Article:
Tyra’s treatment of the global growth of Pentecostals/charismatics, including the data he emphasizes, is not altogether exclusive to his book; for it can be known elsewhere. What is helpful, though, is his explanation that this growth can be understood and appreciated as a powerful expression of missional faithfulness. Moreover, Tyra is offering a more “thickened” view of the process of ministry contextualization by explaining it as not just an issue of theology conversing between two sources (the biblical text and the cultural context) but those two with the “voice” of the Spirit of mission (139ff). The goal: faithful representation of the reign of God effected through community, service and proclamation (149-158).
Third, Tyra’s book can act as a conversation-starter among pentecostal and evangelical leaders regarding Christian witness in and for the sake of the world. When I ponder his missiological pneumatology, I actually become more hopeful about fruitful, interdenominational discussion and action. With Tyra’s contribution, gone should be the days of simply reducing the Spirit’s prophetic activity to the question of “are miraculous gifts for today?” It’s a ministry of Jesus issue. It’s a discipleship issue. It’s a missional issue!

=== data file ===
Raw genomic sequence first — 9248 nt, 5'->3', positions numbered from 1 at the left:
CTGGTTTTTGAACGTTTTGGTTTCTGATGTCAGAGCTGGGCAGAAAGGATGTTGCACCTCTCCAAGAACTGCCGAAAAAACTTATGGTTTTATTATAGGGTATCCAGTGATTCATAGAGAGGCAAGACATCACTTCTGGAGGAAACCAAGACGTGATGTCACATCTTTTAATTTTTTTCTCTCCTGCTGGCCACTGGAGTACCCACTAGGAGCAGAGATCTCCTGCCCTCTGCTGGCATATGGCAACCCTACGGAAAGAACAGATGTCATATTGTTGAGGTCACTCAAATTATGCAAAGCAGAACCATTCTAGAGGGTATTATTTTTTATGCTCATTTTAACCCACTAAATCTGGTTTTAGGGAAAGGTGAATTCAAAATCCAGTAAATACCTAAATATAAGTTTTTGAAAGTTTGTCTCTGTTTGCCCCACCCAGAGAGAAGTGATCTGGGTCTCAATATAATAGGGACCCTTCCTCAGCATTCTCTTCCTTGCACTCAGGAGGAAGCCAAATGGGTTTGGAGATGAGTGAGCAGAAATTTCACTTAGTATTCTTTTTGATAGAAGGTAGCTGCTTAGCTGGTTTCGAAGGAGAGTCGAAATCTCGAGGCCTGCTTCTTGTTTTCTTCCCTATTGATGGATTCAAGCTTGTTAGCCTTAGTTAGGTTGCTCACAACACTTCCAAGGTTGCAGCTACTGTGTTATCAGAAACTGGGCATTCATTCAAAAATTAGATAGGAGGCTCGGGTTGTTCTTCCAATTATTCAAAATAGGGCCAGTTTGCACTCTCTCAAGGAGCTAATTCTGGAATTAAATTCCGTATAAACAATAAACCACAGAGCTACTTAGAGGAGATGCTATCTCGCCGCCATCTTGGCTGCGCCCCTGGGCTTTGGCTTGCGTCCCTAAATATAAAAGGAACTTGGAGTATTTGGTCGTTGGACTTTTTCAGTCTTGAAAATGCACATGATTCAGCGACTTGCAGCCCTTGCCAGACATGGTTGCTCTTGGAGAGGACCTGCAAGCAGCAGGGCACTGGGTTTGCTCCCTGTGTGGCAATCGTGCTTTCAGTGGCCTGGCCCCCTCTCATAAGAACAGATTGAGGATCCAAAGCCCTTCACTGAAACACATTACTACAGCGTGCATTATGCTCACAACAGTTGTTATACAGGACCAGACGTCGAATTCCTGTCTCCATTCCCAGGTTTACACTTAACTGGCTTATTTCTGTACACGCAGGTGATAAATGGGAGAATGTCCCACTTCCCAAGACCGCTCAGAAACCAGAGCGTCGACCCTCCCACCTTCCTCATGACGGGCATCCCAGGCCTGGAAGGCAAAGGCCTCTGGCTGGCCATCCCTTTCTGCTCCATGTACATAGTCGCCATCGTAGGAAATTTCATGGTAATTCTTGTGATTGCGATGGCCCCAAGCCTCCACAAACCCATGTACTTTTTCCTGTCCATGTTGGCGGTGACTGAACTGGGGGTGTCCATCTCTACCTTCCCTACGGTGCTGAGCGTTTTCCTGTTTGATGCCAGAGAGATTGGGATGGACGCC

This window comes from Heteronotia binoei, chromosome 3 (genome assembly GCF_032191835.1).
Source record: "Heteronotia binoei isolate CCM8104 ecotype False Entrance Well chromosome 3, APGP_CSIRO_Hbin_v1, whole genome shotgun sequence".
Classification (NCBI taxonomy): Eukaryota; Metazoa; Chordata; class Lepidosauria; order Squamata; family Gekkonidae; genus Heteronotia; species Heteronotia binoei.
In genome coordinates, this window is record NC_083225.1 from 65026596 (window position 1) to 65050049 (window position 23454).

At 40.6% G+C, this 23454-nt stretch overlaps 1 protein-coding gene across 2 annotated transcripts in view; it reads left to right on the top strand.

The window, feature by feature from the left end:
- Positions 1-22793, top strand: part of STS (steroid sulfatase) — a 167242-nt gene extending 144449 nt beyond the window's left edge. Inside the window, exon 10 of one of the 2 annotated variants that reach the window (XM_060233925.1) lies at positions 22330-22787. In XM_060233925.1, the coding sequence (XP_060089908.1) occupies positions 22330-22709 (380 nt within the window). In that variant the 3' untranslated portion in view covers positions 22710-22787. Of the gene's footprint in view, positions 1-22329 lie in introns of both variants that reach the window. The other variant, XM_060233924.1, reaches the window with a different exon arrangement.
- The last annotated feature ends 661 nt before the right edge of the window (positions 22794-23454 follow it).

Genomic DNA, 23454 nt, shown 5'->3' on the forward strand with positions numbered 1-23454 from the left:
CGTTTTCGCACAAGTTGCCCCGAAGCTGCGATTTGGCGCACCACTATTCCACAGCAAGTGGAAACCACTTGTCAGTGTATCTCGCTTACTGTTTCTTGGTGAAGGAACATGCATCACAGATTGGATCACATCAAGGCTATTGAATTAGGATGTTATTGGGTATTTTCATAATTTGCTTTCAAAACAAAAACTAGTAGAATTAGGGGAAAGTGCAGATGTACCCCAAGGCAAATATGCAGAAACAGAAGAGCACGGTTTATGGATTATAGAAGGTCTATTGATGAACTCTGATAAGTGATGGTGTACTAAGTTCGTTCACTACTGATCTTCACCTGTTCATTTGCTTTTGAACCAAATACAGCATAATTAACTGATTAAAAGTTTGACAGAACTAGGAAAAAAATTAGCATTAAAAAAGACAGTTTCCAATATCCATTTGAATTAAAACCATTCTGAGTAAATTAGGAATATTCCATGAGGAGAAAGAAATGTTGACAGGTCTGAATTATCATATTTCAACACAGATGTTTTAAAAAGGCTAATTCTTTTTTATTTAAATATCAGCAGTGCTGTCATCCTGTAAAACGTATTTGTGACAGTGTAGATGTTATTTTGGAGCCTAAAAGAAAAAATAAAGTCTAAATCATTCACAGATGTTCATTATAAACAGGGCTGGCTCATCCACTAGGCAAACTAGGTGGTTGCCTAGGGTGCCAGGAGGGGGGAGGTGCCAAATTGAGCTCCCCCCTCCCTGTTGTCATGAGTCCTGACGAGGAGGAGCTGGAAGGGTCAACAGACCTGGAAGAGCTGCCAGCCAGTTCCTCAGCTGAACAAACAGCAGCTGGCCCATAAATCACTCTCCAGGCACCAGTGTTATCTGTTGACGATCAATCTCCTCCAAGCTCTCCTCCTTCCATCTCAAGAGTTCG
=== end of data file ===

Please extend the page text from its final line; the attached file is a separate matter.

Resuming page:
Tyra’s chapter five seeks to show what difference his missiological pneumatology makes for the role of local church leaders (162-176) to even how it can shape the role of denominational officials (176-179) and the role of members of the Christian academy (179-185). Here, Tyra is not intending to necessarily exclude Christian scholars operating in non-Christian academic settings, as much as he’s focusing on how theology faculty can assist in developing and modeling a missiological pneumatology.